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DAF Assets Top $234 Billion While Controversy Continues

DAF Assets Top $234 Billion While Controversy Continues

Total distributions exceed 27% of fund value, while critics seek to delay tax breaks

Total assets held by donor advised funds across the country rose to $234.06 billion in 2021, an increase of 39.5% over the prior year, and continuing a steady annual increase in values from a total of $112.8 billion in 2017, according to the latest annual report from the National Philanthropic Trust issued in late November. 

The total number of DAFs held by the 995 DAF sponsors surveyed rose to 1,285,801, a 27.6% increase from the number in 2020, also reflecting annual increases up from 401,036 in 2017.  Donors contributed $72.67 billion in new money to DAFs, up 46.6% from 2020, and the amount distributed rose to $45.74 billion, up 28.2% from 2020.  Both contributions and distributions in 2021 were record high numbers since NPT began collecting statistics in 2007. 

The total of assets held by DAFs remains significantly less than the more than $1.3 trillion held by private foundations (only 18%) but the $45.74 in distributions were about 48% of the value of grants of $96.27 billion from private foundations, which usually hover closer to the 5% minimum distribution requirement established by Congress. 

DAF distributions were 27.3% of total assets in 2021, the highest percentage on record.  According to the study, payouts from DAFs have exceeded 20% of assets each year since 2017.  The report says that payouts from what it calls “national charities,” those with a national focus on fundraising and grantmaking, rose to $32.19 billion after contributions of $52.21 billion.  Both figures for 2021 are substantial increases over 2020.  NPT calculates the grant payout rate by calculating the grants made during the year divided by the prior year-end asset value.

NPT expects a continued growth in charitable assets in DAFs but at a slower rate of growth as a result of the volatility in the financial markets.   It also projects continued growth in grantmaking from the DAFs.

While assets and distributions continue to grow, a serious controversy continues about concerns that donors are eligible for deductions to public charities even though grants are not immediately being made to operating charities providing direct services. 

Much of the concern has been centered in the Accelerating Charitable Efforts Act (“ACE Act”) introduced in the Senate by Sen. Angus King (I-ME) and Sen. Chuck Grassley (R-IA) in S.B. 1981 in June, 2021.  Its purpose is to require speedier distribution of DAF assets to operating charities by setting minimum distribution requirements and, in many cases, denying charitable contribution deductions until distributions have been made. The proposal would divide donor advised funds into “qualified” and “nonqualified” DAFs. 

A qualified DAF would be one with a written agreement to terminate in about 14 years from its creation.  A donor would be required to designate a preferred organization for distributions if one has not been made before the donor’s advisory privileges expire.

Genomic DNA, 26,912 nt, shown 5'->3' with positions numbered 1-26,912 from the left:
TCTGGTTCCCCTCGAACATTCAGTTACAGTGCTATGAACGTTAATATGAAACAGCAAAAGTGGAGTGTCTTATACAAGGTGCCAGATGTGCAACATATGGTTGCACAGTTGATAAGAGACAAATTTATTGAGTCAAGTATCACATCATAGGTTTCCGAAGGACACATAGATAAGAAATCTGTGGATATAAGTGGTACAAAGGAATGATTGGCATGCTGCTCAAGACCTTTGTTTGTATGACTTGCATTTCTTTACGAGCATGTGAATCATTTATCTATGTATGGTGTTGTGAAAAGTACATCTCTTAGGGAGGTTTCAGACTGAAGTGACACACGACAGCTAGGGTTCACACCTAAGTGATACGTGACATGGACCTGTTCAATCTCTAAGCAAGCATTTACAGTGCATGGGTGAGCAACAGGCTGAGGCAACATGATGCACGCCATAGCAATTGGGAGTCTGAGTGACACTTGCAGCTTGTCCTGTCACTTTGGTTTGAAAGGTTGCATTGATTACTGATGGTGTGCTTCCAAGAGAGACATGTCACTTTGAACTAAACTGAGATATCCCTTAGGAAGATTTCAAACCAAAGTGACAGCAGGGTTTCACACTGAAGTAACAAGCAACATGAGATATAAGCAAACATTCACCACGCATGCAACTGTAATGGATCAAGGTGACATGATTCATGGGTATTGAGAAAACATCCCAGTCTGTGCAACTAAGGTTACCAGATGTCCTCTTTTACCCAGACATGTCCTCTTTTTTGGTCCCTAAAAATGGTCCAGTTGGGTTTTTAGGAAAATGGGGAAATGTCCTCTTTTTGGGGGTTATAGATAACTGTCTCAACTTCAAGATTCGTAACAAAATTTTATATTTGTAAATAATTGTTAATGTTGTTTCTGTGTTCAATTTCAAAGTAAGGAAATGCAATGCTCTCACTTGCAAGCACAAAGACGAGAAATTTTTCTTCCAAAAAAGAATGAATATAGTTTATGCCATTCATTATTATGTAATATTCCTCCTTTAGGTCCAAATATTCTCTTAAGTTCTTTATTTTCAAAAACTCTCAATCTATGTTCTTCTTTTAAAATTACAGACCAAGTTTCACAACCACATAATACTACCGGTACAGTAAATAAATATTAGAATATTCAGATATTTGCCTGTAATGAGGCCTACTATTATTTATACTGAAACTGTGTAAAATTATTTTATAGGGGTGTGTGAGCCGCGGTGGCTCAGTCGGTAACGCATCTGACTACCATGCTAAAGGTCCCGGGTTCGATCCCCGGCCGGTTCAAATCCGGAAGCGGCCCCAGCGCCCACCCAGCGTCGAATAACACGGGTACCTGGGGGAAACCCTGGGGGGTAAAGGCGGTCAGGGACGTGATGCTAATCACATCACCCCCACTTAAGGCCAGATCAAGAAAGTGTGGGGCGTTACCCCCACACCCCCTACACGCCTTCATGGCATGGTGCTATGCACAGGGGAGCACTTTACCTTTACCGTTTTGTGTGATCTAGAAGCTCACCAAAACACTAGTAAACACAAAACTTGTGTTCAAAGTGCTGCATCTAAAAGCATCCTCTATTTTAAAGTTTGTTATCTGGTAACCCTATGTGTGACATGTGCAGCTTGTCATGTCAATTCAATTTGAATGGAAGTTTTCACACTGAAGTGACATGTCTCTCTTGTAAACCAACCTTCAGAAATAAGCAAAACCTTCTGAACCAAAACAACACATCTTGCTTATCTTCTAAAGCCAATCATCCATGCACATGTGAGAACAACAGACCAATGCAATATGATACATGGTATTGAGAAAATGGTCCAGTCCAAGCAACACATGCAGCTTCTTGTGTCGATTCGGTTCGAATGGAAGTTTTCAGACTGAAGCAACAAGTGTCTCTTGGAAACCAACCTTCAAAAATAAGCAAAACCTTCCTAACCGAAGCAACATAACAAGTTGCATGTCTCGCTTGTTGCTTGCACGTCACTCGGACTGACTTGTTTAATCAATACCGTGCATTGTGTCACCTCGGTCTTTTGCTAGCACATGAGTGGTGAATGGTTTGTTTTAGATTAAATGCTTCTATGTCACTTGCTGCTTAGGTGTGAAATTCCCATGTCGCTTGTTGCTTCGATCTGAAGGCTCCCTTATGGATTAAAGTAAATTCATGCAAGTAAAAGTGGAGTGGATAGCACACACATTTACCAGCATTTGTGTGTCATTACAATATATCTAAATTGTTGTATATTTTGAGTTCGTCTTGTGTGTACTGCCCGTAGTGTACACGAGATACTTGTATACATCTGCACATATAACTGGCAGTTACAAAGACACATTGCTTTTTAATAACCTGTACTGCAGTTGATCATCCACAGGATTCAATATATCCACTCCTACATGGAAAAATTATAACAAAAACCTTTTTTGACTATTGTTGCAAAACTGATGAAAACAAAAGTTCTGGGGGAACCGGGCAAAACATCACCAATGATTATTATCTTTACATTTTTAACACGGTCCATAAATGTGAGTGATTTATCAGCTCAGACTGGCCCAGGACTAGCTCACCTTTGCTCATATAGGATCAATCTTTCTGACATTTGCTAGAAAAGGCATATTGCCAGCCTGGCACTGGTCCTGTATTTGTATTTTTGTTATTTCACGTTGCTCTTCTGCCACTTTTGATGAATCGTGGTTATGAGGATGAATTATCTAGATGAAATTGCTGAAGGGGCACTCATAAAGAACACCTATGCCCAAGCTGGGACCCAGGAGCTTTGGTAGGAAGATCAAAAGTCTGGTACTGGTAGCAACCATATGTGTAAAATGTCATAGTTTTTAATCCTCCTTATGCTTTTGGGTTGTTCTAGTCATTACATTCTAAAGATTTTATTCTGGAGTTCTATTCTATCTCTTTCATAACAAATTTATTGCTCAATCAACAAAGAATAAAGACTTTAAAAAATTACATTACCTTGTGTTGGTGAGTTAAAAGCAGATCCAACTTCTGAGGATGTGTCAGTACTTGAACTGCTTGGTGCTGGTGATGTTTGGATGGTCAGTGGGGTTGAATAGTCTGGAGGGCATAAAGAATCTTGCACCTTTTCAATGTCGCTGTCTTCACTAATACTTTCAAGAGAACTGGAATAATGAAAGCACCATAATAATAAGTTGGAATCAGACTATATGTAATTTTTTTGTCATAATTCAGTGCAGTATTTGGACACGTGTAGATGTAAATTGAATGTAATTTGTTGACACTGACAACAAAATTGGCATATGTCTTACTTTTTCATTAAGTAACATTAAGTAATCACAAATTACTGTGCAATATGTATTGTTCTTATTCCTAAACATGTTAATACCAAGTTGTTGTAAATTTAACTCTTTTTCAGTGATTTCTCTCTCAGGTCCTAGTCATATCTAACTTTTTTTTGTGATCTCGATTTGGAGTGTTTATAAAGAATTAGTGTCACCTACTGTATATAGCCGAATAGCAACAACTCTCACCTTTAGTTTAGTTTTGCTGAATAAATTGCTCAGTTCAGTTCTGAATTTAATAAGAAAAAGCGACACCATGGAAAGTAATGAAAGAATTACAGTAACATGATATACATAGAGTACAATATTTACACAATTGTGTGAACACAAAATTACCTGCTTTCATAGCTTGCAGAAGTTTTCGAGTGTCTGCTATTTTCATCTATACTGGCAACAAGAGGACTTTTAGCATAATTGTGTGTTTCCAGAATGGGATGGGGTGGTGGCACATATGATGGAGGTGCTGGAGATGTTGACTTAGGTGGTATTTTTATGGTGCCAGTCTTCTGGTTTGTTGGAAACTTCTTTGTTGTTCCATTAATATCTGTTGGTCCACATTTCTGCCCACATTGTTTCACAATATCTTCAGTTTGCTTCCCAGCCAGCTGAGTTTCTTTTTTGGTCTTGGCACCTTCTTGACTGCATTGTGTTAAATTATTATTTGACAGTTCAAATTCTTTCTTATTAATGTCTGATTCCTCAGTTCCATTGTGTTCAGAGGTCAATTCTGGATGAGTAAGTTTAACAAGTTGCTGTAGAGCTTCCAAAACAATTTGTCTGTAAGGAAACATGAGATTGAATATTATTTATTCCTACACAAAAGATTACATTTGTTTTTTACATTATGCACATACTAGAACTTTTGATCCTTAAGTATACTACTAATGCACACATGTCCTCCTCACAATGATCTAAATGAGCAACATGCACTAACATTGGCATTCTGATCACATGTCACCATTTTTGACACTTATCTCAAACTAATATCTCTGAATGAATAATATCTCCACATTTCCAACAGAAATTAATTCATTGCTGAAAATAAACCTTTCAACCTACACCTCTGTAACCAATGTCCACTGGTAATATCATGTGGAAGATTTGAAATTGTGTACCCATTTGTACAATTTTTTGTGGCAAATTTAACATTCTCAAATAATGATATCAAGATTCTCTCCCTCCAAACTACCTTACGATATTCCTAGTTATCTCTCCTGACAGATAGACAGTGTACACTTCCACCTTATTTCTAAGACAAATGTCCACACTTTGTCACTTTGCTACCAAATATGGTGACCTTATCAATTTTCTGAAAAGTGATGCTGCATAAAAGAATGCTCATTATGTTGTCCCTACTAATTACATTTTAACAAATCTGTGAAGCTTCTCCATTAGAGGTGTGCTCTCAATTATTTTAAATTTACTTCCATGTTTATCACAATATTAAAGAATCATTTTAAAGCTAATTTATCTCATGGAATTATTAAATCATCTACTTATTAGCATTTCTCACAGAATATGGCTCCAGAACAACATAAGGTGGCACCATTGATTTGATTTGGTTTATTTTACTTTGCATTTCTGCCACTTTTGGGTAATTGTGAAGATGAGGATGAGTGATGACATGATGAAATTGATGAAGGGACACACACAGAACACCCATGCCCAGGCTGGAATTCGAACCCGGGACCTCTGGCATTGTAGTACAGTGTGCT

For a nonqualified DAF, a donor would not be able to claim a charitable contribution deduction until qualifying distributions have been made from the contribution of cash and the proceeds of sale of property contributed to the fund.  The deduction would be limited to the amount of the distribution.  If contributions were not distributed for 50 years, they would be subject to a special excise tax on the sponsoring organization.

Special rules would also be applied to DAFs for qualified community foundations.  A qualified community foundation would be one serving the needs of a particular geographic community that is no larger than four states and holds at least 25% of its assets outside of DAFs.  For a qualified community foundation DAF, the donor/advisor must have less than $1 million in assets under advisement throughout the foundation and must distribute at least 5% of the value annually.  No deduction would be allowed for gifts of non-publicly traded stock until the stock has been sold.

In addition, the Act would prevent a DAF from counting a distribution to a private foundation as part of a 5% minimum distribution requirement unless the private foundation distributes the transferred funds to an operating charity within the same year.

A separate section of the Bill would limit the ability of the recipient charity to count a DAF gift in the recipient’s public support calculation.  Where the original donor is identified with the grant, the grant would be deemed to have come from the original donor.  Where the original donor is not identified, the support would not be deemed from a public charity, but would be combined with all other unidentified gifts received from DAFs during the year and treated as a single grant received by a single donor.  This would significantly limit the amount of public support compared to the current treatment of such grants as coming from a public charity and being entirely included in the numerator of the public support fraction.

A companion bill (HR 6595) was introduced in the House in January 2022 by Rep. Chellie Pingree (D-ME) but neither version has moved in the legislative process.  They are being watched by both sides, however, to see if there will be new legislation on the issues.


There are serious headwinds for the use of donor advised funds, but there doesn’t seem to be any consensus yet on what, or whether, anything should be done


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